Essay Miller

This article is about the American professor and literary critic. For the American professor, psychologist and president of the University of Florida, see J. Hillis Miller Sr.

Joseph Hillis Miller Jr. (born March 5, 1928)[1] is an American literary critic who has been heavily influenced by—and who has heavily influenced—deconstruction.

Early life[edit]

Hillis Miller was born in Newport News, Virginia. He is the son of J. Hillis Miller Sr., a Baptist minister,[2] university professor and administrator who served as the president of the University of Florida. Miller graduated from Oberlin College (B.A. summa cum laude, 1948) and Harvard University (M.A. 1949, Ph.D. 1952). Miller is married and has three children.


Miller has been an important humanities and literature scholar specializing in Victorian and Modernist literature, with a keen interest in the ethics of reading and reading as a cultural act. From 1952 to 1972, Miller taught at Johns Hopkins University. During this time, Miller was heavily influenced by fellow Johns Hopkins professor and Belgian literary critic Georges Poulet and the Geneva School of literary criticism, which Miller characterized as "the consciousness of the consciousness of another, the transposition of the mental universe of an author into the interior space of the critic's mind."[3]

In 1972, he joined the faculty at Yale University where he taught for fourteen years. At Yale, he worked alongside prominent literary critics Paul de Man and Geoffrey Hartman, where they were collectively known as the Yale School of deconstruction, in contention with prominent Yale influence theorist Harold Bloom. As a prominent American deconstructionist, Miller defines the movement as searching for "the thread in the text in question which will unravel it all,"[4] and cites that there are multiple layers to any text, both its clear surface and its deep countervailing subtext:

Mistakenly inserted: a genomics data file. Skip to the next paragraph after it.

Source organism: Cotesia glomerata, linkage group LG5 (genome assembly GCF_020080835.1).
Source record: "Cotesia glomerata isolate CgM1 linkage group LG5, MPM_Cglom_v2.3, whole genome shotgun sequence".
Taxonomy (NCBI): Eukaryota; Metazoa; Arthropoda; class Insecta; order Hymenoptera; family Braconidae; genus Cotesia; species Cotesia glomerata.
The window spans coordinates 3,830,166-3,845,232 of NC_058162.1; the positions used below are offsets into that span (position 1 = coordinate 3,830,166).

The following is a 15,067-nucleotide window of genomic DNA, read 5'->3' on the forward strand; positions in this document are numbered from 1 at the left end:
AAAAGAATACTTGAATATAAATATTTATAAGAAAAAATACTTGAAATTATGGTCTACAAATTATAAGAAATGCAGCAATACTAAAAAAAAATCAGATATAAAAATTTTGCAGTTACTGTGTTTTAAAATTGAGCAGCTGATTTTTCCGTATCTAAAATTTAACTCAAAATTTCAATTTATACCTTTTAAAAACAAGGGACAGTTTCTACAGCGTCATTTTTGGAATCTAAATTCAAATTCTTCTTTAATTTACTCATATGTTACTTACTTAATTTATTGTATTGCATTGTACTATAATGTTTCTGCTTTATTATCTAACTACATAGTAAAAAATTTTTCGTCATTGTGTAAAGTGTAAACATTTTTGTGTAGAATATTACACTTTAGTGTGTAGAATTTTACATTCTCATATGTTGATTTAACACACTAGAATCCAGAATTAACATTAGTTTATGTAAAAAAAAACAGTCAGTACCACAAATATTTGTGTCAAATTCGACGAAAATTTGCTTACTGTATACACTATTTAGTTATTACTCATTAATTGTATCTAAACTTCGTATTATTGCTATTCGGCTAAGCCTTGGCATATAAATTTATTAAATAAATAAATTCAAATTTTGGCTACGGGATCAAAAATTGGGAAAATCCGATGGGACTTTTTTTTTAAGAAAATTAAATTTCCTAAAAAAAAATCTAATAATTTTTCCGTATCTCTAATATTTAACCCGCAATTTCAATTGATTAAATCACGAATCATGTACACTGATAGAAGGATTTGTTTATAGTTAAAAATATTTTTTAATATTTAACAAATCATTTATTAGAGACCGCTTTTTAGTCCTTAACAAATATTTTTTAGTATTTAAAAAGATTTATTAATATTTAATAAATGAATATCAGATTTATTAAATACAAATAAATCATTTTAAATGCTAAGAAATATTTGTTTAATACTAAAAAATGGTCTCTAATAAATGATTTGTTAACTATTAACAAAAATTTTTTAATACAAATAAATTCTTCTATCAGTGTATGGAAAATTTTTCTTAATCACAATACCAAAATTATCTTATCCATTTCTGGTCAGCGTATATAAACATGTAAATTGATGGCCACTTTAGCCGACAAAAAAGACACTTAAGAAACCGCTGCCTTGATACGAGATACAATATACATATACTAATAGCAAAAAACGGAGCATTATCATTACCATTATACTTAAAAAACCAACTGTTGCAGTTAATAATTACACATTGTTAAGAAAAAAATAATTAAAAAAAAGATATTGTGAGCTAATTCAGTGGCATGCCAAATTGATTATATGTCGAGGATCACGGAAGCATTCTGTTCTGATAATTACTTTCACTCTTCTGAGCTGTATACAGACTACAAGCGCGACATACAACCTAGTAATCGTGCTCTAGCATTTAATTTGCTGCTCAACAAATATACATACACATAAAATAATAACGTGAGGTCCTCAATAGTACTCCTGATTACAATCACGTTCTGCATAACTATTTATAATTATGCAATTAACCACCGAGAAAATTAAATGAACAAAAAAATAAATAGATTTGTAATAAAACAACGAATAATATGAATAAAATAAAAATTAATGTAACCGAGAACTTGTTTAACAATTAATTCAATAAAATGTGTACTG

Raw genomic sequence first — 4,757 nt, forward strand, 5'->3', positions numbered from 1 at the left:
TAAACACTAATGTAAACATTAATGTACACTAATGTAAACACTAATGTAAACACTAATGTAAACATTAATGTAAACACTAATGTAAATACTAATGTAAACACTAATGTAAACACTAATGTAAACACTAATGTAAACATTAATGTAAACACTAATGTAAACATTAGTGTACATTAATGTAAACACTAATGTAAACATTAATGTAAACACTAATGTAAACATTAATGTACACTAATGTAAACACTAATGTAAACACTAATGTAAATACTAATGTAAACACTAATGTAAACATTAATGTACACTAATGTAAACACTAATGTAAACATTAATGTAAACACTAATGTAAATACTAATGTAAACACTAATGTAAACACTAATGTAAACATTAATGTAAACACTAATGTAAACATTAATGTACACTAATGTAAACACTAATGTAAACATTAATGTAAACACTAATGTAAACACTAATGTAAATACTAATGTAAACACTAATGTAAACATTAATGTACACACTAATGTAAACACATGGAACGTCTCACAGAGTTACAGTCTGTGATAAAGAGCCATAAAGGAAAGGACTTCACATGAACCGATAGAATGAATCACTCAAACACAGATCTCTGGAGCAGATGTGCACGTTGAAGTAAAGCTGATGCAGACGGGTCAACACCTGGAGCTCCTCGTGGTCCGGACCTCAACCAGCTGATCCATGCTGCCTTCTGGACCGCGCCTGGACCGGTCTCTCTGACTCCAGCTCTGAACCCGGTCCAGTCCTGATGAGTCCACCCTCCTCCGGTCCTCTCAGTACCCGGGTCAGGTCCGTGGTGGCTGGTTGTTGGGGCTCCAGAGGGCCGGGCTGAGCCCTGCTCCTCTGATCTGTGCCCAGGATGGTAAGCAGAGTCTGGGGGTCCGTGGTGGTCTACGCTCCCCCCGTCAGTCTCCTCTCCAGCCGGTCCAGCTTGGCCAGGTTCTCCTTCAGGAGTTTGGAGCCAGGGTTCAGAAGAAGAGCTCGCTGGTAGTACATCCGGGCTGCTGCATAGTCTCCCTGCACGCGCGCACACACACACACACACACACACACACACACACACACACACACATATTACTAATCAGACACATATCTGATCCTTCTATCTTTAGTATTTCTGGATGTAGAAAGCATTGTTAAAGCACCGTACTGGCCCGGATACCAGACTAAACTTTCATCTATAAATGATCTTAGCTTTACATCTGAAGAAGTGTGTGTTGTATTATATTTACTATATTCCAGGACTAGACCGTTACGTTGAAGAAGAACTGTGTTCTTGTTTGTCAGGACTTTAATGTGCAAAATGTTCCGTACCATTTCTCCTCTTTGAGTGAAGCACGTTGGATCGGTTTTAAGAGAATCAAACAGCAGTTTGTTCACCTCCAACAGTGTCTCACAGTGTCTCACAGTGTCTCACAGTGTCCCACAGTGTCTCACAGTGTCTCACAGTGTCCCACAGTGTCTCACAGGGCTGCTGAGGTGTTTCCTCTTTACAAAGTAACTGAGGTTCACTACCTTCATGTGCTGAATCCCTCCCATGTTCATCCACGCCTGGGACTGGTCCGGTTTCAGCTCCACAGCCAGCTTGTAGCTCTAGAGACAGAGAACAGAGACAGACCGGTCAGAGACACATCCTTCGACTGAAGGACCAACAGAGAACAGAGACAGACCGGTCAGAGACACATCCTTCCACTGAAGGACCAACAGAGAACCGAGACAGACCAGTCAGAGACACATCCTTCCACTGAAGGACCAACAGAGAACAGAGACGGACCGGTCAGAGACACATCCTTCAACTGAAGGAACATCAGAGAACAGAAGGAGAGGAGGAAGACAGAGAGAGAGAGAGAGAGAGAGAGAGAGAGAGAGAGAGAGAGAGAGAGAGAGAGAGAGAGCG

On the one hand, the "obvious and univocal reading" always contains the "deconstructive reading" as a parasite encrypted within itself as part of itself. ON the other hand, the "deconstructive" reading can by no means free itself from the metaphysical reading it means to contest.[5]

In 1986, Miller left Yale to work at the University of California Irvine, where he was later followed by his Yale colleague Jacques Derrida.[6] During the same year he served as President of Modern Language Association, and was honored by the MLA with a lifetime achievement award in 2005.[7] Both at Yale and UC Irvine, Miller mentored an entire generation of American literary critics including noted queer theorist Eve Kosofsky Sedgwick.[8]

Currently, he is Distinguished Research Professor of English and Comparative Literature at the University of California Irvine.[9]

The Critic as Host[edit]

Miller's "The Critic as Host" could be viewed as a reply to M.H. Abrams, who presented a paper, "The Deconstructive Angel," at a session of the Modern Language Association in December 1976, criticizing deconstruction and the methods of Miller. Miller presented his paper just after Abrams's presentation at the same session.[10]

In his essay "The Deconstructive Angel," Abrams argued that there is a fixed univocal meaning for a text and if we use deconstructive strategies History will become impossibility. Miller replied that univocal and determinate meaning is impossibility and history is also impossibility. Every text is a vocalization of a vocalization.[original research?]

Miller asks a vital question at the beginning of his essay: when a text contains a citation from another text, is it like a parasite in the main text or is it the main text that surrounds and strangles the citation? Many people tend to see the deconstructionist reading as a parasite on its host, the univocal reading. Miller argues that deconstructionist reading is an essential and thoroughly naturalized ingredient in every reading, such that we cannot identify its presence.[original research?]